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Arthroplasty takes another hit: A group from Finland reports that, besides being no better for shoulder impingement syndrome than an exercise program, it doesn't help those who gain no relief from the physical therapy.
Ketola S, Lehtinen J, Rousi T, et al.Which patients do not recover from shoulder impingement syndrome, either with operative treatment or with nonoperative treatment?Acta Orthop. 2015; 26:1-6. [Epub ahead of print] doi:10.3109/17453674.2015.1033309
Physical therapy works just as well as arthroplastic surgery to relieve pain for most patients with shoulder impingement syndrome, this team from Finland reports. But it's still not clear that either is better than doing nothing, they add, and patients who don't benefit from exercise aren't helped by resorting to the operation.
The purpose of this analysis of the prospective study was to identify subgroups of patients who could expect to benefit from arthroplastic acromioplasty, given that results from this group and others show no significant advantage for that procedure over exercise therapy.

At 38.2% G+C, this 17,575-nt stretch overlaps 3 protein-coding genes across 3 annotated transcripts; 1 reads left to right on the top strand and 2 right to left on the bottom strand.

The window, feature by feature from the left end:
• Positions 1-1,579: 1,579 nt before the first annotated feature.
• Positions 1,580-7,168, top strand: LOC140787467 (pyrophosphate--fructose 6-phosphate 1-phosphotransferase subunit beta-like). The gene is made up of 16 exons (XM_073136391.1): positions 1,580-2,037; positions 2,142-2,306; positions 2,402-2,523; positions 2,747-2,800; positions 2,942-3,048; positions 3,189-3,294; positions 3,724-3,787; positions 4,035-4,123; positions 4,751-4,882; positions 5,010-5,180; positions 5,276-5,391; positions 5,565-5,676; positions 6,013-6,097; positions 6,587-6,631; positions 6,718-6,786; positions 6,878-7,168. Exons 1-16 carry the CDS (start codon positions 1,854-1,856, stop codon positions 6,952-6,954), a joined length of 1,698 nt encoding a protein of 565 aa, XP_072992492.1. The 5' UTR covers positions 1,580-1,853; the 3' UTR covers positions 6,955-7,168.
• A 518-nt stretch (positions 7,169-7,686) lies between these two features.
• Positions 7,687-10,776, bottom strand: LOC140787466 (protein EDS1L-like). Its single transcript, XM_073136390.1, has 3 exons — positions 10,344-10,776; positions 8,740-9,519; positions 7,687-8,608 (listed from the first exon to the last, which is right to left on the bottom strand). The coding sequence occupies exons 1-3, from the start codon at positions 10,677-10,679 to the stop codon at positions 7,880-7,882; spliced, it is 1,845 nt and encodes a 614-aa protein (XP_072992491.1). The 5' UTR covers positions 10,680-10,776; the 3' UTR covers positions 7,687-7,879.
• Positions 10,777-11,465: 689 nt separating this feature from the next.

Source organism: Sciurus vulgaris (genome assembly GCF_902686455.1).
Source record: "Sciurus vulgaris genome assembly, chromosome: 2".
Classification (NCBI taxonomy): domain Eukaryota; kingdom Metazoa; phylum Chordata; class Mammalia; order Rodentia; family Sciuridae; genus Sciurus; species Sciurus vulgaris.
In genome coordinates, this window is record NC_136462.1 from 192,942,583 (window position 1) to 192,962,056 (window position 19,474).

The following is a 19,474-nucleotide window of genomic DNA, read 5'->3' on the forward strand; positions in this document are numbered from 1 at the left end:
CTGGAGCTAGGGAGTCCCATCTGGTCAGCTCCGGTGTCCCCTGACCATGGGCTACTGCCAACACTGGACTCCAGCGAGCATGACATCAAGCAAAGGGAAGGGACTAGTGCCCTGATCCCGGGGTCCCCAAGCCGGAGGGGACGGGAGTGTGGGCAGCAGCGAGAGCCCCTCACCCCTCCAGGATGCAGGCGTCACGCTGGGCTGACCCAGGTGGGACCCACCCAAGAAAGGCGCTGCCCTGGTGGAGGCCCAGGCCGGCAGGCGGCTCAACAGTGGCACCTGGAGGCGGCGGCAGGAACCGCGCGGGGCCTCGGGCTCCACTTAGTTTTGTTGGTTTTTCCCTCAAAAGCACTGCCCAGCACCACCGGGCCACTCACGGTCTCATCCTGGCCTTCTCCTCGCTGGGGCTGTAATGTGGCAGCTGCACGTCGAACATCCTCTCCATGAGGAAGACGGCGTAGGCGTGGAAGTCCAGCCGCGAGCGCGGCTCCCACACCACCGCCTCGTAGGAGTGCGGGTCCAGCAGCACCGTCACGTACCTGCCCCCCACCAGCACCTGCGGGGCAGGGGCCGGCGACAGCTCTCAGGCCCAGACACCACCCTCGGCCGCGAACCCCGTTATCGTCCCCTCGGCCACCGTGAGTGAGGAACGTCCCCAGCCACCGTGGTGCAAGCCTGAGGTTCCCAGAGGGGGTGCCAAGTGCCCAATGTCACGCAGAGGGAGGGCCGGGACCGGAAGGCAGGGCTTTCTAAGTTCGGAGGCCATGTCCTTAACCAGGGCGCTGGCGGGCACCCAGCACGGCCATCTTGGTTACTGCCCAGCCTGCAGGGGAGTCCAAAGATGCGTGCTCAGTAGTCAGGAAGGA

The original study randomized 140 patients to either exercise alone or exercise plus surgery. All patients had MRI at baseline, and the same surgeon performed all procedures. Two and 5 years later, the researchers measured self-reported pain on a 0-10 scale, as well as secondary outcomes relating to disability and quality of life.
After 5 years, 75% of patients in both groups were pain-free. Similar to results for other orthopedic procedures, those who still had significant pain were more likely to be single, not professionally educated, to have jobs that were stressful or unsatisfying or required lots of heavy lifting, or to have had pain for at least one year at baseline.
In the exercise-only group, 18 patients opted for surgery later because the exercise program had not helped, They did not get better after surgery, and continued to show worse pain than the other groups. This difference does not reach statistical significance, but nonetheless raises serious questions about the wisdom of resorting to surgery as a last resort, the authors say.
The only exception is patients with degenerative osteoarthritis of the shoulder, they add, for whom a concomitant acromioclavicular resection is justified. The team reported these results at the recent annual meeting of the American Academy of Orthopaedic Surgeons.
They also caution that we still have no idea how much of the improvement in either group is due to the natural history of the disease.